Date of Award

Fall 2023

Document Type

Open Access Dissertation


Civil and Environmental Engineering

First Advisor

Sarah Gassman


The new Mechanistic-Empirical Pavement Design Guide (MEPDG) uses the subgrade resilient modulus (MR) as the key input parameter to represent the subgrade soil behavior for pavement design. This research focused on field and laboratory characterization of subgrade resilient modulus assessing the effects of predicted distresses and IRI on the flexible pavement. The results of this study are presented in the form of three chapters and peer-reviewed journal manuscripts. Firstly (Chapter 3), MR was obtained indirectly from Falling Weight Deflectometer (FWD) data using a back-calculation tool (i.e., SCDOT, BAKFAA, and AASHTOWare 2017) or from empirical correlations with soil index properties. MR can also be obtained directly using repeated load triaxial tests (AASHTO T-307-99). The field test program included (FWD) tests and soil sampling in this study. These field tests were performed on 15 South Carolina pavement sections (11 AC and 4 PCC pavement sections) to estimate the subgrade soil's MR. This study involved extensive laboratory characterization of subgrade soils collected underneath the pavement sections. At each pavement site, samples of subgrade soil were collected from beneath the pavement, and their geotechnical properties were evaluated in the Geotechnical Laboratory at the University of South Carolina. Tests performed include Atterberg Limits (ASTM D 4318/AASHTO T 89 and T 90), grain size analysis (ASTM D 421 and D 422/AASHTO T 87 and T 88), soil classification (ASTM D 2487/AASHTO M 145), specific gravity (ASTM D 854/AASHTO T 100), moisture content (ASTM D 2216-90/AASHTO T 265), standard Proctor compaction (ASTM D 698-78/AASHTO T 99-90), California Bearing Ratio (ASTM D 1883-87/AASHTO T 193-81), and repeated load triaxial tests (AASHTO T 307). Results show that the MR values found from the FWD data have similar trends to the laboratory-measured MR values. However, results from lab testing were 33-75% lower than the back-calculated MR. Laboratory-measured MR and back-calculated MR was used to develop a model and to determine a factor (c-factor) of 0.30, 0.35, and 0.32 for coarse-grained, fine-grained, and all types of soils, respectively. These c-factors can be used in South Carolina and other geologically similar regions as a Level 2 input in the AASHTOWare Pavement ME Design based on soil classification. The local calibration and implementation of the MEPDG will facilitate the research studies. Secondly (Chapter 4), the effect of subgrade MR on the predicted distresses and IRI for AC design per AASHTOWare Pavement Mechanistic-Empirical Design (PMED) was studied. In this study, 18 thin-walled Shelby tube samples of fine-grained subgrade soils were available from two sites. The samples were tested per AASHTO T307-99 to obtain the laboratory-measured MR. In addition, non-destructive tests (e.g., Falling Weight Deflectometer) were performed on the same sections to obtain the back-calculated MR(FWD) using the back-calculation tool (AASHTOWare 2017). A subgrade MR catalog was established to select the Input Level 2 for the AASHTOWare PMED analysis (v 2.6.1). The PMED analysis was run for 20 years. The Mechanistic-Empirical Pavement Design Guide (MEPDG) and global calibration coefficient values were used to predict asphalt concrete pavement distresses and International Roughness Index (IRI) for each pavement section. MEPDG-predicted values were compared with field-measured values to assess bias and standard error. Finally (Chapter 5), the stress conditions' effect in calculating MR for subgrade soil was studied. The resilient modulus increases with an increase in confining pressure, whereas, for an increase in deviatoric stress, it increases for granular soils and decreases for fine-grained soils. The value of MR is highly stress dependent, with the stress state (i.e., bulk stress) a function of the position of the materials in the pavement structure and applied traffic loading. Applying excessive vertical stress at the top of the subgrade without knowing the appropriate stress state can result in permanent deformation. In situ, stress must be calculated to determine the correct resilient modulus. To facilitate the implementation of MEPDG, this study develops a methodology to select the appropriate subgrade resilient modulus for predicting rutting and IRI. Results show that MR obtained from in situ stress is approximately 1.4 times higher than the MR estimate from NCHRP-285. Thus, the in situ stress significantly affects the calculation of subgrade MR and, subsequently, the use of MR in the predicted rutting, with IRI using the AASHTOWare pavement mechanistic-empirical design. Results also show that the pavement sections were classified as in “Good” and “Fair” conditions for rutting and IRI, respectively, considering in situ MR.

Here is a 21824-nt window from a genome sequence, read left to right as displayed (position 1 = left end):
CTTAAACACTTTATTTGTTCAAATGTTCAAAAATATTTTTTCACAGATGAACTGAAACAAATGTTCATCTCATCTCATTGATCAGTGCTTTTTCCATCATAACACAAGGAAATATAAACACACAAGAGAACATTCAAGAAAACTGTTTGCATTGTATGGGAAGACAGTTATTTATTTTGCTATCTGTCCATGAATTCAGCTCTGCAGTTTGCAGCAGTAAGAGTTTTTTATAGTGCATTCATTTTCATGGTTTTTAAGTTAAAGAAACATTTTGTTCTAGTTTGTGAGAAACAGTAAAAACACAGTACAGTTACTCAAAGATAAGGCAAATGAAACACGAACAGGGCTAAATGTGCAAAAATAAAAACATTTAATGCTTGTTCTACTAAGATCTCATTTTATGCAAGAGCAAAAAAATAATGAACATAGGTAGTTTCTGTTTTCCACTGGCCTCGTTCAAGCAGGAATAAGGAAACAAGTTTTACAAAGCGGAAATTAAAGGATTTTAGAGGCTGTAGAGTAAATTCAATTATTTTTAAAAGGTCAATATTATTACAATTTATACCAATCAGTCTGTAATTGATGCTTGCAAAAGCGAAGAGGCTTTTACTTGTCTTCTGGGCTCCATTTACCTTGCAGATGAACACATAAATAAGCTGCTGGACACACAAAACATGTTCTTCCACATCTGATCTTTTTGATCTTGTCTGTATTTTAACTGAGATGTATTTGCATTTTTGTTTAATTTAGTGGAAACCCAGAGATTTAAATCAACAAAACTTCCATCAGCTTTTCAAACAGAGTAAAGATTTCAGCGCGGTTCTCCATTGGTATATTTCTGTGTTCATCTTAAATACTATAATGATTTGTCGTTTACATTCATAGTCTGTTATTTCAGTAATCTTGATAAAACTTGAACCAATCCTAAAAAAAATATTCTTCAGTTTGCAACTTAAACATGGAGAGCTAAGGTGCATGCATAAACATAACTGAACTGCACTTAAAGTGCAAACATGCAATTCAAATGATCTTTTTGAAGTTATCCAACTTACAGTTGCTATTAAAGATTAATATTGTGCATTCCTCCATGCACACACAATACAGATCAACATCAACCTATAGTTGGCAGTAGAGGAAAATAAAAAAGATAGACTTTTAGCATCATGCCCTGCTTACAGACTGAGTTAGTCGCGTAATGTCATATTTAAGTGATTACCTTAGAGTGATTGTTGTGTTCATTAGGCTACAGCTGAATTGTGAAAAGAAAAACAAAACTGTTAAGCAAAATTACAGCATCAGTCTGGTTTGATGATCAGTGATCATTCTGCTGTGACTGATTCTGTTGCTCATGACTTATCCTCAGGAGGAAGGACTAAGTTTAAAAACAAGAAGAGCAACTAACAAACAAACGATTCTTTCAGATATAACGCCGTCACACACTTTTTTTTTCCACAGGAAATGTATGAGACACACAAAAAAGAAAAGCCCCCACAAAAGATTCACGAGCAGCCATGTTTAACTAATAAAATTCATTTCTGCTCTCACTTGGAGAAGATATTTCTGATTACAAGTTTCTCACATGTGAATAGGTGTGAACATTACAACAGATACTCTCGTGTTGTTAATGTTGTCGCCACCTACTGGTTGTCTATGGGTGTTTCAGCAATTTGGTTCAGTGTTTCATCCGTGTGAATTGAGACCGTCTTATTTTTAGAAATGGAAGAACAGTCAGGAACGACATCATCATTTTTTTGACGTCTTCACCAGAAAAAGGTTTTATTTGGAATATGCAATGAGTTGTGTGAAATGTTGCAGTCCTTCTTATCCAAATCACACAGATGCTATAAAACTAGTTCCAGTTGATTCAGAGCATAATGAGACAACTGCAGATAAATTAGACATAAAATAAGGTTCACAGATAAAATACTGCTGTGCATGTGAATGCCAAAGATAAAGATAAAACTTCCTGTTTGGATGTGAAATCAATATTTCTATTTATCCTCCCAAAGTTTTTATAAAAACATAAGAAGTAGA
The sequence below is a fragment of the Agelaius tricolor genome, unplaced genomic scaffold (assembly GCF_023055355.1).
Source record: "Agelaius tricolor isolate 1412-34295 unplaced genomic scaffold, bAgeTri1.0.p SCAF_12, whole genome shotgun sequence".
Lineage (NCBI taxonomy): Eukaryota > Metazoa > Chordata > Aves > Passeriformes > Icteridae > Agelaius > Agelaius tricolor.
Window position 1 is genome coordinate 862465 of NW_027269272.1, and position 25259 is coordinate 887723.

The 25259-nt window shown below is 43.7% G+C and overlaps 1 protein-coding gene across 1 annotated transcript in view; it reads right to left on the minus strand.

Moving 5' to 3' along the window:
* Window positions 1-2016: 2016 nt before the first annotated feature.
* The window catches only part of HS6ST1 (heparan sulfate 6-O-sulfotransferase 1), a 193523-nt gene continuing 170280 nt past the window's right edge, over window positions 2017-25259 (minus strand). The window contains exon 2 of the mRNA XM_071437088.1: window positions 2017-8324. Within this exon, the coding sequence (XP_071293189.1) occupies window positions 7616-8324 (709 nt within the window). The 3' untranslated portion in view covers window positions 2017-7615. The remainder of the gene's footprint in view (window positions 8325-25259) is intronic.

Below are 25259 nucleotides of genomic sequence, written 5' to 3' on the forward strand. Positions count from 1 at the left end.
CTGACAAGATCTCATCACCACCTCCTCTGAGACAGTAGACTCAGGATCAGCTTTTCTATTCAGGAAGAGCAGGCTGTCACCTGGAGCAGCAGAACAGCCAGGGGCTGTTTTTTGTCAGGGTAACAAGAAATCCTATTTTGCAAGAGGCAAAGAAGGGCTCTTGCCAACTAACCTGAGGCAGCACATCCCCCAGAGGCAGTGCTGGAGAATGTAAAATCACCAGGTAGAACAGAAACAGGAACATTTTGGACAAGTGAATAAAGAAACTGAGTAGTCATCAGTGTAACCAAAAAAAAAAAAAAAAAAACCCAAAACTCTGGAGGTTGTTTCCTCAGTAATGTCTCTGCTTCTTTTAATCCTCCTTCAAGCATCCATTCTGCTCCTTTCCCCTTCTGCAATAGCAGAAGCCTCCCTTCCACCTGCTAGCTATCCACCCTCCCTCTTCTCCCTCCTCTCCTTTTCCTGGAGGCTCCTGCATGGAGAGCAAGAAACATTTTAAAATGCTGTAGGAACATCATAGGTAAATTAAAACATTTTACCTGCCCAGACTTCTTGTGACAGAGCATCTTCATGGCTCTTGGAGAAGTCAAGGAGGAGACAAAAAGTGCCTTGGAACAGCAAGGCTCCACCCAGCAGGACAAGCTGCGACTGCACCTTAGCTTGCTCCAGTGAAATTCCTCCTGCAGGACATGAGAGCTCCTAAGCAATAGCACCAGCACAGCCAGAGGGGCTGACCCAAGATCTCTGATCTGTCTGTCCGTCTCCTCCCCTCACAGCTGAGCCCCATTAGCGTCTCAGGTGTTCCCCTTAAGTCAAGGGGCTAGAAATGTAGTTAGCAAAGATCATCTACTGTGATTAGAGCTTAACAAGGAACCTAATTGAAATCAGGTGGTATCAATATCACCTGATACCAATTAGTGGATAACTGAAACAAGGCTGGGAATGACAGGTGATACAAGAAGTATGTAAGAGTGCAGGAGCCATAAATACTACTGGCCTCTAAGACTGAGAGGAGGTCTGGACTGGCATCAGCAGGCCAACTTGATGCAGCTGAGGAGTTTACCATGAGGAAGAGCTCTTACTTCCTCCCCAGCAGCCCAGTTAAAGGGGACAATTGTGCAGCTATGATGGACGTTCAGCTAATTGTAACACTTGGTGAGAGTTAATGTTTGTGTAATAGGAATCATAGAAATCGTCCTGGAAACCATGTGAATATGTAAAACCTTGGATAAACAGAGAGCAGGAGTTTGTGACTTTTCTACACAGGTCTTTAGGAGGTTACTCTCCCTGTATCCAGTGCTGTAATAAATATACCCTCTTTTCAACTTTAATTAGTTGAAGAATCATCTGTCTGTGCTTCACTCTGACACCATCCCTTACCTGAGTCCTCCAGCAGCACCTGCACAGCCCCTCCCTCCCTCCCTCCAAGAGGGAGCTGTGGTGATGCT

© 2024, Kazi Moninul Islam